Although USFWS reports that there is no evidence of wolf breeding pairs anywhere in the Northeast, there have been a handful confirmed wolf sightings in that neck of the woods, two documented cases in Maine alone. So we know the corridor exists, the question is: What will the status of this animal be when they get across the border and in to the US? Can they be protected like other gray wolf populations until they're reestablished? This question leads to a deeper one, is the Eastern wolf a gray wolf at all?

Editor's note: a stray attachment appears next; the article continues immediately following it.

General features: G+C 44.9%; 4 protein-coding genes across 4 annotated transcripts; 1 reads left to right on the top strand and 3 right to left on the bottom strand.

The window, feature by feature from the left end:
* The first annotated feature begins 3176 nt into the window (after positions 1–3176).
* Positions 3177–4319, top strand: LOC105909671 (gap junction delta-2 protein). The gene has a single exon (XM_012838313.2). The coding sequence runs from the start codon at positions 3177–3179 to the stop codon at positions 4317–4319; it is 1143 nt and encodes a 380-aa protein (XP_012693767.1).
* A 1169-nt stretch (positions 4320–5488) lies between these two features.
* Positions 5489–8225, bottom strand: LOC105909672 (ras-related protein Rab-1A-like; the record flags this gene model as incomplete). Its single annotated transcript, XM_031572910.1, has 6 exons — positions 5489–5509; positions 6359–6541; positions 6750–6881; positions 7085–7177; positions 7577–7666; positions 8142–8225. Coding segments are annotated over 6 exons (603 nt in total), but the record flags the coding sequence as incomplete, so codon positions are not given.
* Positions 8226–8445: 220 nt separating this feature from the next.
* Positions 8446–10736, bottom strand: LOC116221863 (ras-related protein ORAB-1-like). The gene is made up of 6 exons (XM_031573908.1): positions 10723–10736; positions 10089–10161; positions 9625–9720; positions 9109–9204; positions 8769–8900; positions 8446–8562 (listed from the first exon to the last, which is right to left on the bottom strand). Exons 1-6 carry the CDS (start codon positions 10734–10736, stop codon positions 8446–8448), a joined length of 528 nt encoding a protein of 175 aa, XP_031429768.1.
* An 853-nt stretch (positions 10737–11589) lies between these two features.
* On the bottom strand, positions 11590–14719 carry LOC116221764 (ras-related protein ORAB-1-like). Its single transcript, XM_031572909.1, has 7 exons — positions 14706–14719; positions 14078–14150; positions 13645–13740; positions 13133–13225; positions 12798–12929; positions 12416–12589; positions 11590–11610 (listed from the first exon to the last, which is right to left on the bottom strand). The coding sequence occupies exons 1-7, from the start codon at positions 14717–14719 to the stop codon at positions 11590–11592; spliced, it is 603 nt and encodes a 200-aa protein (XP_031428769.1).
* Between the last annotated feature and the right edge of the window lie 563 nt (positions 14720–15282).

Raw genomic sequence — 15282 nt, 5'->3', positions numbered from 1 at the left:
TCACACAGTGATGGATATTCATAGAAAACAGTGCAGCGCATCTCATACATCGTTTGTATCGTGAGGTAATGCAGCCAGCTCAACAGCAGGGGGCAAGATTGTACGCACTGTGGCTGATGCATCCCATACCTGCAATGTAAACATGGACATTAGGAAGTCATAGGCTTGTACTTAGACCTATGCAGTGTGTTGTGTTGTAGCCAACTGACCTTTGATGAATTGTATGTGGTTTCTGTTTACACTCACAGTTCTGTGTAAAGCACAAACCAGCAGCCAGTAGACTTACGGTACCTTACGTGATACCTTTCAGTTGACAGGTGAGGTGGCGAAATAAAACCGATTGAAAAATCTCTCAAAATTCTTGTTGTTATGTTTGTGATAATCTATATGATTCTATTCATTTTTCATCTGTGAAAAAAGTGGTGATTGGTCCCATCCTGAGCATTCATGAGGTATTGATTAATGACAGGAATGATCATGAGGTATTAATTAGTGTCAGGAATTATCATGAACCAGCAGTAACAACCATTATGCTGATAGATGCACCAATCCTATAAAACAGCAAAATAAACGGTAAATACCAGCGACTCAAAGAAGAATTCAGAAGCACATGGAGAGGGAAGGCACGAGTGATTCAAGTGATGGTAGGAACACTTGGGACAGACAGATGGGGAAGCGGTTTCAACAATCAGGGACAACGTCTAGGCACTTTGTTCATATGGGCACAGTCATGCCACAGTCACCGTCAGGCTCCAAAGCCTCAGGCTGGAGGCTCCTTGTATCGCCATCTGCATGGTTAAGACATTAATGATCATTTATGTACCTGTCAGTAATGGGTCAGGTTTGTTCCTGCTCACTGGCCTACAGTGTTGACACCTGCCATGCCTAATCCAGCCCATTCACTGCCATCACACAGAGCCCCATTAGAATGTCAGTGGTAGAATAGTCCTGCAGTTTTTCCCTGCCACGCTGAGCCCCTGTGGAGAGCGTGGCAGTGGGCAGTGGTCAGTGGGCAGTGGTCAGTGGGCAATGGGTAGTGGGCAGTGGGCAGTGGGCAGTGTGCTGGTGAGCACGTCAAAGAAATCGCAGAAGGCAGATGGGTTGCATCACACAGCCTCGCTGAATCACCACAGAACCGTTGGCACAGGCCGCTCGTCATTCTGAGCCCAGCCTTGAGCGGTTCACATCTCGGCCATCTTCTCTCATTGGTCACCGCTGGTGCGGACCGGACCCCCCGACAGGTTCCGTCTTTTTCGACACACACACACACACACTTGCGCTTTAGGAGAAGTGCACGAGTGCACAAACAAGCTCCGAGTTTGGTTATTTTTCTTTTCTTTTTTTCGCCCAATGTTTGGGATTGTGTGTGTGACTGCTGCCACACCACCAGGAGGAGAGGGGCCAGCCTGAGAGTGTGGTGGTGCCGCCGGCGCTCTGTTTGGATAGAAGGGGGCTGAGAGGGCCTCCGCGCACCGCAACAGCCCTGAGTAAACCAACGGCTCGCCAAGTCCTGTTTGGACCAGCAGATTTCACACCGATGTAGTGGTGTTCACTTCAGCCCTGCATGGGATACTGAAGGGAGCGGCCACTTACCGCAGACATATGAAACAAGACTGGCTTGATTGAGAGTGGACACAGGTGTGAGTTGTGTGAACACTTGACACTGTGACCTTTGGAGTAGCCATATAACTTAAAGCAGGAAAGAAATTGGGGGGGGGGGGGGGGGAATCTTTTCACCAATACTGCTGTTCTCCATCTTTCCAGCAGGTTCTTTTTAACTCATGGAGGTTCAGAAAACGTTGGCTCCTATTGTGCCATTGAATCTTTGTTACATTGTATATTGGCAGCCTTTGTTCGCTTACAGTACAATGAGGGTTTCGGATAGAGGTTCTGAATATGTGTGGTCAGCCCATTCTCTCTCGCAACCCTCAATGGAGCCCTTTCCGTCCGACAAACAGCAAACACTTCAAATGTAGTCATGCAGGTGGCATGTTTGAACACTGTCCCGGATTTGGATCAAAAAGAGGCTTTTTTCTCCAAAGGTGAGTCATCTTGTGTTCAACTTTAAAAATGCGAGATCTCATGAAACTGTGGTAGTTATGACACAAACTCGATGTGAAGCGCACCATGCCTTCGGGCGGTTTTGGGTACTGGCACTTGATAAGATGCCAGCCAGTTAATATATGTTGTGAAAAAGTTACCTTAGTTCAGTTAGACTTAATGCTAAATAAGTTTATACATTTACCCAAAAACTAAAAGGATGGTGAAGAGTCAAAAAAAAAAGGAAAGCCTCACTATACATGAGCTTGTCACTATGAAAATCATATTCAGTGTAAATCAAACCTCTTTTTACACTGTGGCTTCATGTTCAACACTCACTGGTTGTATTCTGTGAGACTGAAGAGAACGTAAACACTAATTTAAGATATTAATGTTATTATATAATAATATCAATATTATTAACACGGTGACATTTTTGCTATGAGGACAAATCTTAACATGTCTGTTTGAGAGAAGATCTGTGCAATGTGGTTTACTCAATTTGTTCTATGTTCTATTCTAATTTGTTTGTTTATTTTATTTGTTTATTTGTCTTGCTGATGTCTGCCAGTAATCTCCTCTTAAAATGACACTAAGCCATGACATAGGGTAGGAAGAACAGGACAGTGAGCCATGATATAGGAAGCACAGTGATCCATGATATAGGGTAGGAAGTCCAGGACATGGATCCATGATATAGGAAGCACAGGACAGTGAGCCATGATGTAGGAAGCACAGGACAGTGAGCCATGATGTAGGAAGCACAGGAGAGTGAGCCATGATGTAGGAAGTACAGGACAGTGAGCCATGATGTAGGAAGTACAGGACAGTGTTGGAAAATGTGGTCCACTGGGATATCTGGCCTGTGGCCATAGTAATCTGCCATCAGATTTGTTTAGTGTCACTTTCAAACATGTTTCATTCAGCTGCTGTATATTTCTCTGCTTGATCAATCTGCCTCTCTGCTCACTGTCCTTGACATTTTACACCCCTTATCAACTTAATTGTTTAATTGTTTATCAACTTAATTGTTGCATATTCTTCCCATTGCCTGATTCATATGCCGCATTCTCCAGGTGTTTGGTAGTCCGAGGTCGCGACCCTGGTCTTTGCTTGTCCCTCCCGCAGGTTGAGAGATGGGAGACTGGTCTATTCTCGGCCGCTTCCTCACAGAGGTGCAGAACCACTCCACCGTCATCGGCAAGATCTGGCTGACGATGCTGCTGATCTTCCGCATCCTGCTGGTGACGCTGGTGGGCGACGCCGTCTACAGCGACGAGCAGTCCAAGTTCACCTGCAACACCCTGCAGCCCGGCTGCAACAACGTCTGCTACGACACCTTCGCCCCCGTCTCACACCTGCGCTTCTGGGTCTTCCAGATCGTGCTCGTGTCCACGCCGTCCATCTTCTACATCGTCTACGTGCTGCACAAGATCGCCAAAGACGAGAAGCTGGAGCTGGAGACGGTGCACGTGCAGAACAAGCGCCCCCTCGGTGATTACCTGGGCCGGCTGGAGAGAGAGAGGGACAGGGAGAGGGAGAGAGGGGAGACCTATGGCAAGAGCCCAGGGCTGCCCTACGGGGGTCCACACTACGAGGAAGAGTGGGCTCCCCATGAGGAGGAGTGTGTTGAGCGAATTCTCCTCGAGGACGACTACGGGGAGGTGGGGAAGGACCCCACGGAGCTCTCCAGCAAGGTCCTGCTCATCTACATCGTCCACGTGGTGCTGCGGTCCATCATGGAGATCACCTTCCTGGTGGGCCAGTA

Some researchers have presented clues that Canis lupus lycaon, the eastern timber wolf, may be a distinct species, Canis lycaon. If Canis lycaon is accepted as a distinct species, what will it's status be under the Endangered Species Act?
Regardless of it's "name," many speakers at the meeting that the Eastern wolf deserves federal protection until the species is naturally re-established. The USFWS hopes to announce results of the eastern wolf status review by the end of the year.
To read more about the meeting covered by Bangordailynews.com, please click here.
For tips on how you can participate in this discussion, please visit WolfWatcher.org's page dedicated to this issue.